The Museum of HP Calculators


Scanning and Transmitting files for Document Sets

The following is somewhat long and detailed but please slog through it! If you can't meet all the specifications below, please do what you can and I will post-process your scans. In the past I have post-processed about 70% of the scans I received which caused me to become the choke-point of the whole process, so the closer you can get scans to "perfection" (as defined below) before sending, the more manuals we can get done.

Please contact me before you start to scan so you don't scan the same document that someone else does.

File Formats

TIFF:  TIFF files always seem to work and provide excellent quality, but they are generally very large.  If your software provides compression options, please make sure that "non-lossy" options are selected.

JPEG:  JPEG may also be used if the quality settings are high. (low compression.) If your software also has chroma subsampling options, please set it for NO subsampling.  Please check a few files before choosing a final compression setting - ie: write a few files, then read them back in and enlarge the image and look around text and around sharp image transitions for JPEG artifacts.  Note that some newer versions of Paint Shop Pro have a bug where you actually have to select maximum chroma subsampling to get no chroma subsampling. So, when it doubt, read the file back in and see what you actually wrote.

PDF: Sending files as PDFs also works.  Please set the PDF version to be no later than 1.4 (Acrobat 5.x). Here too, please set compression options for reasonably low compression.  PDF creators can have the same issues with compression as we see in JPEG files.  So please make a few tests of your settings and make sure you don't see artifacts around the text. As a general guideline, most of the high quality color manuals in the museum are in the range of 150K per page to 400K per page. B&W manuals are typically around 30K to 50K per page. Also please make sure there is no password/security on the file. Creating PDFs with Adobe products (Acrobat Pro) is preferred, because some PDFs created with other products have had subtle incompatibilities.

If the files are too large to send over the Internet,  you can always send CDs - see below.

DPI and File Formats

Manuals that Use Color

Dots Per Inch (DPI): 300
Bits Per Pixel: 24 or 8 Color

Most manuals are not "photographic" in their use of color, so if you are sending TIFFs, converting them to 8 bit can be a way to reduce their file size.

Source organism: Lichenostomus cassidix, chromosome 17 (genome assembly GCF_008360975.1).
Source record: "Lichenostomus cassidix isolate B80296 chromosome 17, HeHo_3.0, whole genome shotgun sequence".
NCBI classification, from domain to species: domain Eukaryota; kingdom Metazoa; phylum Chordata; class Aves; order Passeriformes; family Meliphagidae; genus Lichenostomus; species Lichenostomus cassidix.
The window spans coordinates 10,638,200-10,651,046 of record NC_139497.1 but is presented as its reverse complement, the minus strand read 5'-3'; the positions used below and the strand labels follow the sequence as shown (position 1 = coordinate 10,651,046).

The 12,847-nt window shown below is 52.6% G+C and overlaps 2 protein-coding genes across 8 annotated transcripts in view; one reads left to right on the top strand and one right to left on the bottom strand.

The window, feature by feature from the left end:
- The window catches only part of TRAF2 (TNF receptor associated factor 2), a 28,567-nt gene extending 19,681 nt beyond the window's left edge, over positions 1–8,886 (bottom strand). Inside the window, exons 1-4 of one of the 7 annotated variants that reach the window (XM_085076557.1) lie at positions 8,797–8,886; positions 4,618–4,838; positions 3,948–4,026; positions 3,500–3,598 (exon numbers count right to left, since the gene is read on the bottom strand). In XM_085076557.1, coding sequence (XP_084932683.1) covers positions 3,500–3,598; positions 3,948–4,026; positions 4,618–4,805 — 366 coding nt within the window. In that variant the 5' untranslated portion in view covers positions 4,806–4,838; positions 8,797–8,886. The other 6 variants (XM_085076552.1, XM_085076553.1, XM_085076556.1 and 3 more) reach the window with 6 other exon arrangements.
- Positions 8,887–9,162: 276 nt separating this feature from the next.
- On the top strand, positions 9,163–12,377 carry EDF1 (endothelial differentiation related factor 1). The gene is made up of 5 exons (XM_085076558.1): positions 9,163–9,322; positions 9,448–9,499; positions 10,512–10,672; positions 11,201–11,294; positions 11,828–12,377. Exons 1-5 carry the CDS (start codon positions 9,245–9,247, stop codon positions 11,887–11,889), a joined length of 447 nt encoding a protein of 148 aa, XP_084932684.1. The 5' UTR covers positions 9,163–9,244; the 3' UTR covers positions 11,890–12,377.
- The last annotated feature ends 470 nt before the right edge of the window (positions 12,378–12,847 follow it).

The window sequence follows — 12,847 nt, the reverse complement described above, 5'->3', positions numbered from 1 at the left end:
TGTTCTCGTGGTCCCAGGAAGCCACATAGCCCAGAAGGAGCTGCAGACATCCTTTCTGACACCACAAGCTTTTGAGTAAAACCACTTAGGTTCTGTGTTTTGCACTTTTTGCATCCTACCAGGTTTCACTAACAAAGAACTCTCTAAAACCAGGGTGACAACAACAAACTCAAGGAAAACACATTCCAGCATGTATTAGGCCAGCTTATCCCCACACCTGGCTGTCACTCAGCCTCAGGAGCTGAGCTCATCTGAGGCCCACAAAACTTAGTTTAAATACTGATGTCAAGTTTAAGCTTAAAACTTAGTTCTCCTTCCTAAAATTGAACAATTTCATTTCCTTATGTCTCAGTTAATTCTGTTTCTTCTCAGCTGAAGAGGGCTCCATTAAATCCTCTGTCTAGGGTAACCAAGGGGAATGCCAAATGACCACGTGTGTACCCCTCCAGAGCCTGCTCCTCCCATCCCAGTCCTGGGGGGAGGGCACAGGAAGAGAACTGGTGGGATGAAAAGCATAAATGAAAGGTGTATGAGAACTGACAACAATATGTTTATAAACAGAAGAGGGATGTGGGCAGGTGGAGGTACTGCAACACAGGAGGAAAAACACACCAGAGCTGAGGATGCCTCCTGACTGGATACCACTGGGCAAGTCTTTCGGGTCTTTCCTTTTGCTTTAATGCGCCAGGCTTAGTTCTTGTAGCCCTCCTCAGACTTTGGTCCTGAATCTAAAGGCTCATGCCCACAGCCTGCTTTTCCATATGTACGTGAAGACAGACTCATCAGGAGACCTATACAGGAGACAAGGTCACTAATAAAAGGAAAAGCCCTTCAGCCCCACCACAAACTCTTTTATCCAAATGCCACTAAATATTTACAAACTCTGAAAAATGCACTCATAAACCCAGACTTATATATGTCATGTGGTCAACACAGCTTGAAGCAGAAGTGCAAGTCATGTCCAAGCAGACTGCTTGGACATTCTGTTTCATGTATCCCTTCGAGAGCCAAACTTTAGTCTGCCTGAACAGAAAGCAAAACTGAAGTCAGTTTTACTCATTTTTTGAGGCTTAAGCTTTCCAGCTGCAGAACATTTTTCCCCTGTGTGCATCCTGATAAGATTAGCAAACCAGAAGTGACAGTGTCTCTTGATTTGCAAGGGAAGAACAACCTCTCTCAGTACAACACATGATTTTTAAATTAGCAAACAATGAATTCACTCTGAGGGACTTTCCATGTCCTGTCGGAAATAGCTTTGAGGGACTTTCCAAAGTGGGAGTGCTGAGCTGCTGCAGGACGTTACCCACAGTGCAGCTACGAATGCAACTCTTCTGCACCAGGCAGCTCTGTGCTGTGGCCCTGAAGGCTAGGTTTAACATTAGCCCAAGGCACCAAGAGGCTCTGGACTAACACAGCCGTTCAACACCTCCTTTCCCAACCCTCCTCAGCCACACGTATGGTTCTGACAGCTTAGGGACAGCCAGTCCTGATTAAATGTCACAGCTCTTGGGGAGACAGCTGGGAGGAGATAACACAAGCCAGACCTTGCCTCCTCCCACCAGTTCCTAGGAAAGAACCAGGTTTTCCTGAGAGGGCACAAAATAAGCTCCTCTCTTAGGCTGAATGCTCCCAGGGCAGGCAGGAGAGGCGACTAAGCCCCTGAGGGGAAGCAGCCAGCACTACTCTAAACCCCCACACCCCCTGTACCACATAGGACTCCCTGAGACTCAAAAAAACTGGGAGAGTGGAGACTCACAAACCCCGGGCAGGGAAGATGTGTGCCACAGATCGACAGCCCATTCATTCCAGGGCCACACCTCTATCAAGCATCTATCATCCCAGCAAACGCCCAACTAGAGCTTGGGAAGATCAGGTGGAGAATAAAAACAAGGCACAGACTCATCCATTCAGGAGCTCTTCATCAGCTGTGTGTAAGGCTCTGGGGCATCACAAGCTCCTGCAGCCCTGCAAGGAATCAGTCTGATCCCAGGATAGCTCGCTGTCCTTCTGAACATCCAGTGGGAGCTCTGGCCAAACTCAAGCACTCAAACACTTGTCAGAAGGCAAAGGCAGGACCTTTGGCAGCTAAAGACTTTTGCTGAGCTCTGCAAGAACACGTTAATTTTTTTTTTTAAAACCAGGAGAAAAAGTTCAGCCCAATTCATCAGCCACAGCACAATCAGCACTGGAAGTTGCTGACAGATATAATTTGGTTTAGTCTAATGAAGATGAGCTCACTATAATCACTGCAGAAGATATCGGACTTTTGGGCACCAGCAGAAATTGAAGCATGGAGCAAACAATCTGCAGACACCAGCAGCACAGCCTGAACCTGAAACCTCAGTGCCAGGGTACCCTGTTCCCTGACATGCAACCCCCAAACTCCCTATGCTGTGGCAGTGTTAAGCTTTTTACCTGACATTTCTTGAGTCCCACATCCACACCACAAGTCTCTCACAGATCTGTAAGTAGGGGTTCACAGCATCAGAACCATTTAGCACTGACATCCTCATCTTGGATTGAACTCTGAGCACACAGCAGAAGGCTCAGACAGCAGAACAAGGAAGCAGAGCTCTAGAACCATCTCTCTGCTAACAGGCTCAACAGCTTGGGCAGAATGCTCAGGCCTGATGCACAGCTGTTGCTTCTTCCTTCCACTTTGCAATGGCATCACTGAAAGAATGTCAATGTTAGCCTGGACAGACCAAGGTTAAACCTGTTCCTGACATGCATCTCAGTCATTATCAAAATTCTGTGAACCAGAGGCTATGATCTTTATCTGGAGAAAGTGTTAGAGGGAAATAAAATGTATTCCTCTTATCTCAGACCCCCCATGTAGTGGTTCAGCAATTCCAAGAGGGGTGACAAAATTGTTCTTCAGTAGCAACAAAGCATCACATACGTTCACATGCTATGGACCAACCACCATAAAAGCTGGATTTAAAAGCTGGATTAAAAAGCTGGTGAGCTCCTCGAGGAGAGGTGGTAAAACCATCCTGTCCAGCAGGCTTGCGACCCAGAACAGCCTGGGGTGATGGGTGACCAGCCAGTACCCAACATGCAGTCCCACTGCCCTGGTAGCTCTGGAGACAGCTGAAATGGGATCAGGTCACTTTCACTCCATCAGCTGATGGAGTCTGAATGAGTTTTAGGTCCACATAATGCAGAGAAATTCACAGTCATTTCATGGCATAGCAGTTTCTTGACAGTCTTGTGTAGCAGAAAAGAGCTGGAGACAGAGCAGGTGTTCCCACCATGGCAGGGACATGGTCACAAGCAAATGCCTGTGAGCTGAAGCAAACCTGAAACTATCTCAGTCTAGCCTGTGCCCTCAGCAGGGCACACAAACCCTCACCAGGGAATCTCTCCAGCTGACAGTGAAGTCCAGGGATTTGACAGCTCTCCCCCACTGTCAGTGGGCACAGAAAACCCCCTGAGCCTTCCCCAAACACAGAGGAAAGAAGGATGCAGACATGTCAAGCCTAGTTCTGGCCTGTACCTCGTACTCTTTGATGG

Manuals that Use B&W and Grays

Dots Per Inch (DPI): 300
Bits Per Pixel: 4 or 8 Grayscale

Pure B&W Manuals

Dots Per Inch (DPI): 300
Bits Per Pixel: 1,4, or 8 Grayscale

Most pure black and white documents will scan fine at 1 bit B&W but they may look somewhat better if scanned at 4 bits or 8 bits per pixel. Since we are moving to larger and larger media, 4 and 8 bit scans are becoming preferred even for Pure B&W manuals.

Full Color Photographic Brochures

File Type: TIFF
Dots Per Inch (DPI): 150-300
Bits Per Pixel: 24 or 8 Color

Brochure pages with photographs are typically scanned at 24 bit per pixel color. These files come out quite large so try to save 24 bit for the pages that need it. Please experiment with "descreening" options in your scanning software as they can improve a brochure image while also reducing the file size.

 

Internals and Service Manuals with schematics and/or very fine print

Dots Per Inch (DPI): 300-600
Bits Per Pixel: 1 bit B&W or more (4 bit ot 8 bit gray) as needed

These documents can be challenging due to tiny text in flowcharts or schematics. Please make some test scans and scan at a resolution that makes the detailed text readable. The smallest text doesn't have to be beautiful - just readable. Please use the high resolution on the pages that really need it, and stick to 300 DPI for general text pages.

General

The above are guidelines that may change for the specific document. Please use your best judgment. If a manual has fine text that can't be read at 300 DPI, you may bump it up, but please don't send a 400 DPI scan of a brochure just to make a document number or other tiny detail clear. It's fine also to change the format within the document, for example is only the cover if color.

If you have scanned for earlier CDs, you will notice that the above file formats are generally somewhat higher in resolution and color than we used before. Now that the set ships on a large flash drive, We don't need to be so frugal. High quality scans are the goal now.

Every scanner is a bit different so some experimentation is generally helpful when you start out.

Please try not to take pictures of pages with a digital camera. The results are usually much worse than a scanner. However, if it's the only way, and it's an obscure document like a service manual, then a camera will do. If you must use a camera, try to find a way to hold the pages perfectly flat and hold the camera directly above the center of each page to avoid distortion. (ie turning pages from rectangles to trapezoids.) If using auto exposure, apply compensation to make the pages white. Auto exposure will want to make your pages gray.